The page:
Reuters reported that the University of Oxford has looked into life expectancy and found a decline unprecedented since World War II. The university’s own article on the study is headlined, “COVID-19 Has Caused the Biggest Decrease in Life Expectancy since World War II.” The full study is titled: “Quantifying Impacts of the COVID-19 Pandemic Through Life-Expectancy Losses: A Population-Level Study of 29 Countries.”

But according to the Sept. 24 statement of David Beasley, Executive Director of the UN’s World Food Program, since the start of 2020 the entire world has suffered 4.7 million deaths from COVID, and 16.7 million from starvation. “This year 20 million may die from hunger.” Most of these 17 million have not died in Europe or in the United States, but in the underdeveloped countries of Africa; Southwest, Southeast, and South Asia; and South America. These nations do not maintain such comprehensive and accurate death registers that Oxford researchers can easily study them. Therefore, the actual drop in worldwide life expectancy from pandemic, war and famine over the past 18 months may be larger than one year of life, and its biggest cause is famine and war.

Malthusian ‘Great Reset’ Policy Is Breaking Down Advanced Economies

The policy of U.S. and European governments since the September 2019 “repo crisis” and the March 2020 spread of the COVID pandemic has been dictated by the biggest central banks and by City of London, Wall Street, and Frankfurt banks and investment funds. That policy has been to combine hyperinflationary money-printing for those banks and new government debt for “pandemic relief” programs; with incentives and pressure for the “shift of trillions” into a “green finance” wind and solar investment bubble. Despite economic collapse and large-scale unemployment, that policy has excluded investment in new productive infrastructure and productive employment.

European economies have been hit this summer and early fall by a doubling of the price of natural gas, which is still rising fast, despite increasing purchases from Russia’s Gazprom. It passed $26/million BTU at Amsterdam Sept. 27, rising another 11% for the day. The spiking price is shutting down supplies of CO2 which slaughterhouses and food processors need, among others; and shutting down fertilizer plants. The natural gas price in Asia (from LNG) is even higher. In the UK, the natural gas price has quadrupled in 2021. The retail suppliers of power and energy are shutting down. Wholesale and retail gasoline/petrol stations are shutting down; BP, for example, acknowledged that 370 of its 1,200 sites in Britain were closed because they were out of fuel over this weekend. Britain and some other European countries which have closed down coal power plants are now trying to reopen them.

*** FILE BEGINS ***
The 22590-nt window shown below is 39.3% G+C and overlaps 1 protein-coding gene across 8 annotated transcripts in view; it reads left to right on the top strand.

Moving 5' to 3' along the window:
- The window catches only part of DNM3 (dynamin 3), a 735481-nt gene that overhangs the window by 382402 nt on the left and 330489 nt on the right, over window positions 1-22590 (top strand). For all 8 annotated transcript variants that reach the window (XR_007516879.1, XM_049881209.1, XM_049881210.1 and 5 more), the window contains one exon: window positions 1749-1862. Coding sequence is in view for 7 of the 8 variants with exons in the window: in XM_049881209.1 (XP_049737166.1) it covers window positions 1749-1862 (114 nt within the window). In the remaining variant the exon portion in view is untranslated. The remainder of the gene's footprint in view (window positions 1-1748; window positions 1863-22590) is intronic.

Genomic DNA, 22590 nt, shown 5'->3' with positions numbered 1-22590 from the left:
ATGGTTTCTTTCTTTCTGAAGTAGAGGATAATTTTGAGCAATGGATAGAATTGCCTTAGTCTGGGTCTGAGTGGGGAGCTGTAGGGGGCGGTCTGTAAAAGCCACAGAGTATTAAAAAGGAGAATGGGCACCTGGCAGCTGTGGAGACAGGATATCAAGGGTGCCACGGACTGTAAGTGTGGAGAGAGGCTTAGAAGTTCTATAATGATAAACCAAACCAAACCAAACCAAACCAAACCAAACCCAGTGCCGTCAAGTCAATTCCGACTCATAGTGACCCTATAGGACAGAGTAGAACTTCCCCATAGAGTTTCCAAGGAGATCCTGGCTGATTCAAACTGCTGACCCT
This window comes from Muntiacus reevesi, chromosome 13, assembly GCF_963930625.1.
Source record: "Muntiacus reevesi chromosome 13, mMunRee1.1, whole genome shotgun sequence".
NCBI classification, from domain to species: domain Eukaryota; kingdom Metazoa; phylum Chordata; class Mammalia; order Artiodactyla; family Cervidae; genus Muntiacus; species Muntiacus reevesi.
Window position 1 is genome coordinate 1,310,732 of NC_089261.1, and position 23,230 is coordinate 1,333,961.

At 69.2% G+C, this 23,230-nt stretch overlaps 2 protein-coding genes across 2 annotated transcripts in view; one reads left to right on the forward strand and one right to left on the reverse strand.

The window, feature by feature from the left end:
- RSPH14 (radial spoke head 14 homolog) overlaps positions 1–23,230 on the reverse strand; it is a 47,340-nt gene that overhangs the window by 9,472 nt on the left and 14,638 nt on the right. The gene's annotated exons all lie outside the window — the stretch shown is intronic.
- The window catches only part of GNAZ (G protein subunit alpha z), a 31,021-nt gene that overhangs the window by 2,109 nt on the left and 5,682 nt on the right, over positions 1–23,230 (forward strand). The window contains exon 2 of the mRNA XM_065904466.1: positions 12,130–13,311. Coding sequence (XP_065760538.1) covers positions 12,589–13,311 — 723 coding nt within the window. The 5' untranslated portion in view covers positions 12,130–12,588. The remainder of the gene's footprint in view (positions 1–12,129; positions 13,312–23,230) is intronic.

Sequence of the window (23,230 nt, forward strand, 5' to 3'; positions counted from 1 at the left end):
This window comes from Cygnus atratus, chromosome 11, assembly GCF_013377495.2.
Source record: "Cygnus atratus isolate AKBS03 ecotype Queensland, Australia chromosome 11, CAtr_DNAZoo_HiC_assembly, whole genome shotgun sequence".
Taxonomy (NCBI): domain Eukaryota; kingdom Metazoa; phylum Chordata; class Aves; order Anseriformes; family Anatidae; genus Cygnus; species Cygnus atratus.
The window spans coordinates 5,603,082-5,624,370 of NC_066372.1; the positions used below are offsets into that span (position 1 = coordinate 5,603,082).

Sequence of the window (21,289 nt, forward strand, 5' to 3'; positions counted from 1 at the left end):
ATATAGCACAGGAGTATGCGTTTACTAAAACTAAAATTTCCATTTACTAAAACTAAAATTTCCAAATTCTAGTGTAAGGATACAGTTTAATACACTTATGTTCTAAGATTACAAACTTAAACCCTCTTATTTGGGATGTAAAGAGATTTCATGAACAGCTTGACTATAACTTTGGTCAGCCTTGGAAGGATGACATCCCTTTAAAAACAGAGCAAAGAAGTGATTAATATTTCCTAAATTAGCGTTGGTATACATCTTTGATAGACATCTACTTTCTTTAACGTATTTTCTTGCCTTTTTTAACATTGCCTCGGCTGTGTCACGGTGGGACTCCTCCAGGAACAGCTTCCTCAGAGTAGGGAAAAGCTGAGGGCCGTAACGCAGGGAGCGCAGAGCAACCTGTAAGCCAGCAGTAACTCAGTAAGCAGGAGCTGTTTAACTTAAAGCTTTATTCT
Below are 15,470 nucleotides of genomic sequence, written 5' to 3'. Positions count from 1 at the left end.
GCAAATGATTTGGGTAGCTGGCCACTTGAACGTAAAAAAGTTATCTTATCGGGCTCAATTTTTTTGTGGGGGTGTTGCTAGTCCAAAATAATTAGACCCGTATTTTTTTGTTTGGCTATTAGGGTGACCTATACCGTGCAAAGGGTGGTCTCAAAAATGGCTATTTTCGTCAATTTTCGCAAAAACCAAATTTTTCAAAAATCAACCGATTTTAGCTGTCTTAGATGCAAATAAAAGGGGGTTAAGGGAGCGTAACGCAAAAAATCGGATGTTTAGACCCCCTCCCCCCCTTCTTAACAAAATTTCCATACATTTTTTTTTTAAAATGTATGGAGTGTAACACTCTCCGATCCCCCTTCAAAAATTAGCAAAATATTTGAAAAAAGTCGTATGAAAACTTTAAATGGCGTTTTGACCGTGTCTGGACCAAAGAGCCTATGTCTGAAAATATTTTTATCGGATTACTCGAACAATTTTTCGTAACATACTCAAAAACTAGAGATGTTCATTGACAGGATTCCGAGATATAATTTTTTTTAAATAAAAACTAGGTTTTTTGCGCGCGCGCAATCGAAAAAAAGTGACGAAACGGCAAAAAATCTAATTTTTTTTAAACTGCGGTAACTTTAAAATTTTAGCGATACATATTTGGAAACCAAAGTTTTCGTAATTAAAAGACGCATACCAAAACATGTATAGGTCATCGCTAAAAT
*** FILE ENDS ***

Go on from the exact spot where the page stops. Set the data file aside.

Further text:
In the United States, nationwide freight transportation is breaking down. Well over 100 container ships, from the large to the huge, have now been waiting off the West Coast ports for up to a month, unable to unload. Once finally in port, turn-around time for one of these ships now averages six days. The third stage of blockage is in the railyards around the ports, where the average storage time for containers unloaded from the ships ranges from 6 to 16 days, depending on the port. This is usually just the delay before a short-distance rail transport to a “railhead” or warehousing center for truck loading, since the great majority of freight still moves long distance by truck. Bloomberg on Sept. 26 quoted a Hapag-Lloyd shipping executive that this breakdown condition will last “at least through the end of the year.”

The international shortage of semiconductor chips is projected to last at least until the end of 2022, and is still worsening. U.S. new car sales have dropped from a recent normal of 16-17 million/year, to 12 million projected in 2021 due to the lack of chips for new cars. There is also a correspnding sharp inflation in the price of used cars.

Britcoin: UK Chancellor Wants Britons’ Deposits in the Central Bank

A report in London’s Daily Mail updates the thinking of Chancellor of the Exchequer Rishi Sunak, about a central bank digital currency (CBDC) of the Bank of England. Sources in the Treasury told the Mail that “Britcoin” would pull commercial bank accounts into the Bank of England and “would allow the Bank to give the economy a boost in times of crisis by paying the ‘Britcoins’ directly into people’s bank accounts.”

This means that in Sunak’s plan, the digital accounts would be liabilities of the central bank, tending to make the Bank of England a deposit monopolist and threaten the existence of commercial banks. The Mail reports that “There are also fears the introduction of Britcoin would lead to higher loan and mortgage rates as millions of people switched cash to central bank digital currency, eating into the amount of money High Street banks have on deposit to lend to borrowers.”